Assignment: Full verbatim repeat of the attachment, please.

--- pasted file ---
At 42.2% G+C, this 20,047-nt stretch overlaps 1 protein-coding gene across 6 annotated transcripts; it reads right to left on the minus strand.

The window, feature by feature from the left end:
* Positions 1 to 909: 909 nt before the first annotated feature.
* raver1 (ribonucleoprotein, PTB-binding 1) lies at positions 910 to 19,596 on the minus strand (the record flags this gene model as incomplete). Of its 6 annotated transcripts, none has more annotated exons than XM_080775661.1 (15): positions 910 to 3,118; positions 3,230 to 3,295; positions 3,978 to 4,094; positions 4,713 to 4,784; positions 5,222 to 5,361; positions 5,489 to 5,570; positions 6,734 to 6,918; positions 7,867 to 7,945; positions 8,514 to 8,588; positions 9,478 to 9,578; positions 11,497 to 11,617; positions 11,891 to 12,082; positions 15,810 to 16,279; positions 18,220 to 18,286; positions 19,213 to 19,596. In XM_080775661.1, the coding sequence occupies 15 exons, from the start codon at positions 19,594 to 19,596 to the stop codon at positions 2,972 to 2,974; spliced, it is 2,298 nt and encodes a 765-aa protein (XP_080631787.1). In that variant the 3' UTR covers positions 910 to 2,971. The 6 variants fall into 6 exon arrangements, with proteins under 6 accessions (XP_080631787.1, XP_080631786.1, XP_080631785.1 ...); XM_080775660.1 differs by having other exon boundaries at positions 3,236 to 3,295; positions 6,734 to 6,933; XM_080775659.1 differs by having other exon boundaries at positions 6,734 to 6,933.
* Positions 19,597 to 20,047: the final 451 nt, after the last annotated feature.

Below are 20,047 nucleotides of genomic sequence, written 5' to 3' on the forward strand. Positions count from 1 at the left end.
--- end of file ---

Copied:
At 42.2% G+C, this 20,047-nt stretch overlaps 1 protein-coding gene across 6 annotated transcripts; it reads right to left on the minus strand.

The window, feature by feature from the left end:
* Positions 1 to 909: 909 nt before the first annotated feature.
* raver1 (ribonucleoprotein, PTB-binding 1) lies at positions 910 to 19,596 on the minus strand (the record flags this gene model as incomplete). Of its 6 annotated transcripts, none has more annotated exons than XM_080775661.1 (15): positions 910 to 3,118; positions 3,230 to 3,295; positions 3,978 to 4,094; positions 4,713 to 4,784; positions 5,222 to 5,361; positions 5,489 to 5,570; positions 6,734 to 6,918; positions 7,867 to 7,945; positions 8,514 to 8,588; positions 9,478 to 9,578; positions 11,497 to 11,617; positions 11,891 to 12,082; positions 15,810 to 16,279; positions 18,220 to 18,286; positions 19,213 to 19,596. In XM_080775661.1, the coding sequence occupies 15 exons, from the start codon at positions 19,594 to 19,596 to the stop codon at positions 2,972 to 2,974; spliced, it is 2,298 nt and encodes a 765-aa protein (XP_080631787.1). In that variant the 3' UTR covers positions 910 to 2,971. The 6 variants fall into 6 exon arrangements, with proteins under 6 accessions (XP_080631787.1, XP_080631786.1, XP_080631785.1 ...); XM_080775660.1 differs by having other exon boundaries at positions 3,236 to 3,295; positions 6,734 to 6,933; XM_080775659.1 differs by having other exon boundaries at positions 6,734 to 6,933.
* Positions 19,597 to 20,047: the final 451 nt, after the last annotated feature.

Below are 20,047 nucleotides of genomic sequence, written 5' to 3' on the forward strand. Positions count from 1 at the left end.